As Whitehead put it succinctly, ‘You cannot be wise without some basis of knowledge; but you may easily acquire knowledge and remain bare of wisdom’.

There are two secrets to cracking the problem of students who are not being challenged to become critical thinkers: scholarship and leadership.

Scholarship is an all-embracing word for research and the active re-interpretation of knowledge that goes beyond systematic empirical inquiry to the enlivening of  imagination. We have been acclimatised to the idea of research as experimental and pragmatic. But a lot of research is more intuitive, theoretical, puzzling, and uncertain than this implies.

What has scholarship to do with university teaching? A couple of years ago my colleagues and I tried to tie down the volatile idea of a ‘research-teaching nexus’ – (the old question about whether researchers make the best university teachers) — by interviewing successful academic researchers about their teaching.

Unexpectedly, it all became clear: the researchers who were good at teaching – who went about it by focusing on students and their learning (rather than their own teaching performance or transmitting information) – weren’t those who necessarily produced the most research. They were the ones who focused on the underlying structure of their investigations, on the broad conceptual framework of their subject, rather than isolated individual problems in it – the ones who were scholars in their discipline.

So asking whether researchers teach better or worse is asking the wrong question. It isn’t how active you are as a researcher, it’s what your research activity concentrates on. When you think about it, it makes sense – the lecturers who see the whole picture of their subject are the ones who can most help students to learn it.

It’s time to make use of this evidence in improving university teaching. Higher education needs people who are scholars in their disciplines rather than narrow specialists. This is more than ever true, now that research and teaching overlap in activities such as the production and use of knowledge across organisations. The world depends on the broadest distribution of knowledge in a way it never used to.

There are other reasons why research and teaching should get closer, including, as Peter Scott has argued, the need to validate and underpin an institution’s reputation, the rapid growth of postgraduate study, and the certainty that higher education students themselves appreciate the intellectual stimulus that comes from being energised through contact with the production of knowledge – by contact with lecturers who are also scholars. Higher education works best when it’s a partnership – between students, their teachers, and learning.

Unfortunately this all goes in a direction contrary to the one that UK higher education pursued after about 1995. In a telling critique of academic policy making, Duna Sabri has shown how the trend since then has been towards separating teaching from academic careers. Teaching has gradually been labelled as an activity that is professionally different from scholarship and research.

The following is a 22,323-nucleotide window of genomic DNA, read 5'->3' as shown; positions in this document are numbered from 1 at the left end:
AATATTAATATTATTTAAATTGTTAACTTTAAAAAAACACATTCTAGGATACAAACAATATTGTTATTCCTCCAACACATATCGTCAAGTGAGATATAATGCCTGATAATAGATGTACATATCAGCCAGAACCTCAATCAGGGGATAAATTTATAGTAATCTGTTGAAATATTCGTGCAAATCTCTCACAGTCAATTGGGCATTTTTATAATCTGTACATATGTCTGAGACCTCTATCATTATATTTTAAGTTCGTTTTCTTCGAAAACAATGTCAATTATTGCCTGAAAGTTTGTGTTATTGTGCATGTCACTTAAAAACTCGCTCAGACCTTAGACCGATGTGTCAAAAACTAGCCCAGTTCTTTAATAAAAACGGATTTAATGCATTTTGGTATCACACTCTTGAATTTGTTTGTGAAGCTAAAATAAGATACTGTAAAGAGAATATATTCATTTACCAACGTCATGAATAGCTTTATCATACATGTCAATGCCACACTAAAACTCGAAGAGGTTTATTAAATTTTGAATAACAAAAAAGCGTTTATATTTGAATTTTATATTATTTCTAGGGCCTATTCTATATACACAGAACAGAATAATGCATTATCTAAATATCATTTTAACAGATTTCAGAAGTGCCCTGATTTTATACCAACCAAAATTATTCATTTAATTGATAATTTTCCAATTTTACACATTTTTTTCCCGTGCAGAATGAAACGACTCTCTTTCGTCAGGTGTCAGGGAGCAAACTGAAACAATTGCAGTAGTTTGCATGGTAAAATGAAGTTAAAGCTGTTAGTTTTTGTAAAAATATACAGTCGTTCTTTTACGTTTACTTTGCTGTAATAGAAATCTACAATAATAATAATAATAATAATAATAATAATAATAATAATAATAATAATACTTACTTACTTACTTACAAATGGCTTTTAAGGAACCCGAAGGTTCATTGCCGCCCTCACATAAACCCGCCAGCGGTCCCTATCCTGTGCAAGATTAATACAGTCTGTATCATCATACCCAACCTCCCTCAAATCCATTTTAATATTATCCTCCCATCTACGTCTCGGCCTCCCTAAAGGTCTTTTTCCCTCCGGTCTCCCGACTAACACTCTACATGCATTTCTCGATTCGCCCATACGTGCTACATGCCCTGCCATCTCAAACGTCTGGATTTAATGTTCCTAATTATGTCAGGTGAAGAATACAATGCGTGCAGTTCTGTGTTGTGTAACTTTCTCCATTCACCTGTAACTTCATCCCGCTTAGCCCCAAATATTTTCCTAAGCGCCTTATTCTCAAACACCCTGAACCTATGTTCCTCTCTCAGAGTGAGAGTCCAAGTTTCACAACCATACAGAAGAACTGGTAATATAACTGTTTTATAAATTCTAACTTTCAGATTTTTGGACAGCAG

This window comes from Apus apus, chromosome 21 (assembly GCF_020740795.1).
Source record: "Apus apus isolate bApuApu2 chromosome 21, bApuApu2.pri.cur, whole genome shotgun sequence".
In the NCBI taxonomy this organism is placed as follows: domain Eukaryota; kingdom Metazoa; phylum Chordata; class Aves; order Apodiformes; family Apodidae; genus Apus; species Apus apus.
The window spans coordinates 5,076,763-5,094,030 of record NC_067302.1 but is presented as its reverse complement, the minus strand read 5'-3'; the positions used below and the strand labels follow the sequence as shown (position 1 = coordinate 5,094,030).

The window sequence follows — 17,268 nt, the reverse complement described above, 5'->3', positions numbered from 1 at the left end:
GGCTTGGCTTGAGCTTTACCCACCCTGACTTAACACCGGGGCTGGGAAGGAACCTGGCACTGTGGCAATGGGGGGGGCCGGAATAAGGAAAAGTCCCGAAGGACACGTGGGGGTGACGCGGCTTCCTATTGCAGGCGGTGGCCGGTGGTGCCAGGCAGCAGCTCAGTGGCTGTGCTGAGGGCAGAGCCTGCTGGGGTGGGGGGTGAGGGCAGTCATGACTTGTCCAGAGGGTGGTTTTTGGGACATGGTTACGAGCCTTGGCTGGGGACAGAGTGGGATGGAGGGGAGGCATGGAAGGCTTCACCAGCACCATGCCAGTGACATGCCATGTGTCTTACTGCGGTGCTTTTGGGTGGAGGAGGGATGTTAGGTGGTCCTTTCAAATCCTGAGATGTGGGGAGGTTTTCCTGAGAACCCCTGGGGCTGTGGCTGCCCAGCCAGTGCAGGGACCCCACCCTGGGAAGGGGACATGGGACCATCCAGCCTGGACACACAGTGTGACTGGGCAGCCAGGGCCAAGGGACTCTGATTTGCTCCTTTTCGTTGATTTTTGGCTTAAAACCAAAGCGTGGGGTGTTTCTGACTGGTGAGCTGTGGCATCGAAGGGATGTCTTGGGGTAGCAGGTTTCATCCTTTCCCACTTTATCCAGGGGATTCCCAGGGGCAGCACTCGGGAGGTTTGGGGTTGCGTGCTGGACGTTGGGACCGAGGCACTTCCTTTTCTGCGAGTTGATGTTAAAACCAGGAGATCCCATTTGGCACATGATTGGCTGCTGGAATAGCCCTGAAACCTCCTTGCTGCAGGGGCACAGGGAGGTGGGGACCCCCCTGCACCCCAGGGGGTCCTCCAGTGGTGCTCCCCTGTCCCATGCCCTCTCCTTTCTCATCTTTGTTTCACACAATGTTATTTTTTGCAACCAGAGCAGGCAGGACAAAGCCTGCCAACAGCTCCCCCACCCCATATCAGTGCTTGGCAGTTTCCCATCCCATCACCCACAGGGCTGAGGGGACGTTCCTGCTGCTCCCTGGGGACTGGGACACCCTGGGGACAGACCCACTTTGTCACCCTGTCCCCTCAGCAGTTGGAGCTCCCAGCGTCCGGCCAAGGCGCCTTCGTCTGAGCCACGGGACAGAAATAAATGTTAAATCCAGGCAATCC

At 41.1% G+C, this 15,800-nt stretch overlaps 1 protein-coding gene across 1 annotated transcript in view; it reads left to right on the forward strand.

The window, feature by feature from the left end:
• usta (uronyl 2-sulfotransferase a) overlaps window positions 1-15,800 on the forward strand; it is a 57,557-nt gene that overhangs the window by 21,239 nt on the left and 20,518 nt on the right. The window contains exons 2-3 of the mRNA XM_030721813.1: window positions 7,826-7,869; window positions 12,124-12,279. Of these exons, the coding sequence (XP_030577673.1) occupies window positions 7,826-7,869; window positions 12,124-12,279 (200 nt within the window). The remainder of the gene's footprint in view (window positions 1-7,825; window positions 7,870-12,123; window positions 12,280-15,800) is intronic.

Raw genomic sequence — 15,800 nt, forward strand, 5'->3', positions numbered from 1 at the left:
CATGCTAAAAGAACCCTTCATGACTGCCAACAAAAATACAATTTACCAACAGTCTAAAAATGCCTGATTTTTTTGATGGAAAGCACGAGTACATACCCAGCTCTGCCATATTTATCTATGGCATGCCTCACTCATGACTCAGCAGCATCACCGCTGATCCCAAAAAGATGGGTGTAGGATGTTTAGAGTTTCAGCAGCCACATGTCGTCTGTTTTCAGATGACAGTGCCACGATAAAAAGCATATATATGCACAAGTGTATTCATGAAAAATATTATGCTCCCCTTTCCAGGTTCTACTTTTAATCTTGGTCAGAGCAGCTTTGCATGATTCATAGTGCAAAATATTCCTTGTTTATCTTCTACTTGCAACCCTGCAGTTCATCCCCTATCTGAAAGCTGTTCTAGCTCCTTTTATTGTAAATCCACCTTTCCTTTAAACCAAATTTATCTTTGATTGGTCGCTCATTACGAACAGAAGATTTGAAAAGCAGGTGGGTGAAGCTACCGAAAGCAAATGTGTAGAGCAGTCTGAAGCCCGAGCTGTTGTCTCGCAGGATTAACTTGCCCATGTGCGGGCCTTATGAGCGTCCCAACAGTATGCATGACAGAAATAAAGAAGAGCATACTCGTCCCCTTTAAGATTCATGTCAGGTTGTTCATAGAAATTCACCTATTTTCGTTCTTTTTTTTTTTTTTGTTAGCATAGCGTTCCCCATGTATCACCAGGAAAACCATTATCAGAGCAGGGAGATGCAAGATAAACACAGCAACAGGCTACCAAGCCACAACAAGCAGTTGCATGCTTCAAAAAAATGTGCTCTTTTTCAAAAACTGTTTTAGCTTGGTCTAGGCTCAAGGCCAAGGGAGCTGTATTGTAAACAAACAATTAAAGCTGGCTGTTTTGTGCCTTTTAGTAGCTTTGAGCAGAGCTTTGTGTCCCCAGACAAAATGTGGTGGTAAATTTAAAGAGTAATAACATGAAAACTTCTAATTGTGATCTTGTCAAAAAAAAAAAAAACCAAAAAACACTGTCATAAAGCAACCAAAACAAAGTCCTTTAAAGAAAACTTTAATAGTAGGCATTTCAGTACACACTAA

I remember battling at the Higher Education Academy, generally unsuccessfully, to overcome the attitude which said that the best means of enhancing the status of university teaching was to do down the academic as scholar. In vain did I try to dump unhelpful terminology such as ‘practitioners’ (instead of ‘lecturers’ or ‘academics’) from its lexicon.

The subject centres of the HEA were an exception. They steered clear of the flawed concept of improving professionalism in teaching through denying academic identity. Knowledge generation and knowledge exchange through teaching are properly indivisible. Subject matter is important, not just how you teach it.

That is why we so urgently need, for our students’ sake, to revitalise academic scholarship.

This takes us to leadership. If leadership is about anything, it is about optimism for the future. We are short of invigorating talk about university teaching. Direction and hope from governments and agencies are strikingly absent. Instead the discourse is chiefly one of timid pragmatism, heavily spiced with the language of centralist control. I can’t imagine a less exciting vision than forcing every lecturer to ‘qualify’ as a university teacher.

As the President of Penn State recently reminded us, government regulation has never created great universities. It will never create a great student experience either.

There is no technical fix, mandated or otherwise, for the problem of improving the quality of university teaching. We can only stimulate, incentivise and inspire it. Books and websites of the ‘3000 tips on feedback’ type profess to offer easy solutions for teaching in universities. They face a fruitless task because they focus on the methods and signs of teaching rather than what the methods and signs are meant to address. They are part of the attitude that puts efficient delivery and compliance with rules above questioning what it is we are providing.

We need to look at teaching the other way round. It is the content of subjects that matters above all else: what students are expected to learn, how they go about learning it, and how we can help them develop their understanding of it. Feeling you have something to say about your subject, and then thinking about it from the point of view of your students, are the two prerequisites of high quality teaching.

We need an agile system and spirited leadership, free from bossy interference, to kindle its fire.

The rationale for university teaching is not satisfying students or distributing information to them. Nor is it even to change students, as some people condescendingly say. Rather it is to enable students to change for themselves.

The essential leadership message about improving teaching is that the same principles apply to helping lecturers teach better. What will inspire both our students and our colleagues is the belief that reasoning out problems for yourself is the greatest gift that higher education has to offer.

Paul Ramsden (www.paulramsden48.wordpress.com) is a policy adviser, writer and commentator on teaching and learning in higher education. His Learning to Teach in Higher Education is one of the world’s most influential books on university teaching.